Patent Case Summaries March 13, 2024

Patent Case Summaries | Week Ending March 8, 2024

Chewy, Inc. v. International Business Machines Corp., No. 2022-1756 (Fed. Cir. (S.D.N.Y.) Mar. 5, 2024). Opinion by Moore, joined by Stoll and Cunningham.

IBM owns two patents that generally relate to improvements in web-based advertising. Chewy sued IBM seeking a declaratory judgment of noninfringement of both patents. After claim construction and discovery, Chewy moved for summary judgment of noninfringement of certain claims and separately moved for summary judgment that certain claims are ineligible under § 101. The district court granted both motions, and IBM appealed.

First, the Federal Circuit affirmed the district court’s determination of noninfringement because no reasonable factfinder could find that Chewy’s accused website or mobile applications perform a claim limitation requiring “selectively storing advertising objects.” IBM argued that the district court improperly construed this limitation to require that advertising objects are “pre-fetched,” but the Federal Circuit disagreed. The written description “consistently describes the invention as including pre-fetching of advertising objections,” and the prosecution history included an explanation that selectively storing advertising objects means that advertising objects are pre-fetched.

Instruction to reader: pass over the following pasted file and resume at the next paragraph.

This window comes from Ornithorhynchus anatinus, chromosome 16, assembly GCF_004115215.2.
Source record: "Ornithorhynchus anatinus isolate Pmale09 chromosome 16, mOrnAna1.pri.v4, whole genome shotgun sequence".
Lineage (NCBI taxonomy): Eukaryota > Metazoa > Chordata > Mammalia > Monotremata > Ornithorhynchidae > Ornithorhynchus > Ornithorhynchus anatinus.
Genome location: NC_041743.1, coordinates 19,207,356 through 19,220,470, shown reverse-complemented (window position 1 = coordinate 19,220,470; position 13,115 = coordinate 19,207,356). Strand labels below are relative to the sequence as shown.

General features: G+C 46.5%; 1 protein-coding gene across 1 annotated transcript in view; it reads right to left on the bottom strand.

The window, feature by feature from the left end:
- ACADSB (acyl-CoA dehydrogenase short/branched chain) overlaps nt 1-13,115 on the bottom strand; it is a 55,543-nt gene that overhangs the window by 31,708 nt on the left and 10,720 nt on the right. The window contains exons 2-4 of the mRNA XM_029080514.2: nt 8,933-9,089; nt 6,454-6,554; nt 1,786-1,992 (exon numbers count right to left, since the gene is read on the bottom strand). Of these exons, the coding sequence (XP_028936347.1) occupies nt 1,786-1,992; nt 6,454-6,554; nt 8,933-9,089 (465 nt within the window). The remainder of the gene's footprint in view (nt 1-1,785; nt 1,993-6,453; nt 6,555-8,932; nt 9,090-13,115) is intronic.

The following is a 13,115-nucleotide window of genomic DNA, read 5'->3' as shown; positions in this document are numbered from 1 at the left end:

IBM next argued that even under the adopted construction, there are material factual disputes precluding summary judgment. The Federal Circuit disagreed except as to dependent claim 12, which requires “establishing characterizations for respective users based on [certain] compiled data.” Addressing claim 12 in particular, the court ruled that Chewy’s privacy policy and a “Currently Launched Strategies” document both create a genuine dispute of material fact about whether Chewy “establish[es] characterizations for respective users.” The Federal Circuit therefore reversed and remanded as to claim 12.

Turning to the district court’s ruling on patent ineligibility, the Federal Circuit affirmed. Applying the two-step Alice framework, the Federal Circuit ruled at step one that the claims are directed to an abstract idea, as they “broadly recite correlating advertisements with search results using a generic process.” The claims “merely recite the concept of identifying advertisements based on search results, without any specificity as to how this is accomplished.”

Under Alice step two, the Federal Circuit held that the claims fail to recite an inventive concept. None of the claim limitations, individually or as an ordered combination, constituted “an inventive concept sufficient to transform the claimed abstract idea of identifying advertisements based on search results into patent-eligible subject matter.” The claims simply “recite the generic process of obtaining search results to identify relevant advertisements and thus do not contain an inventive concept.”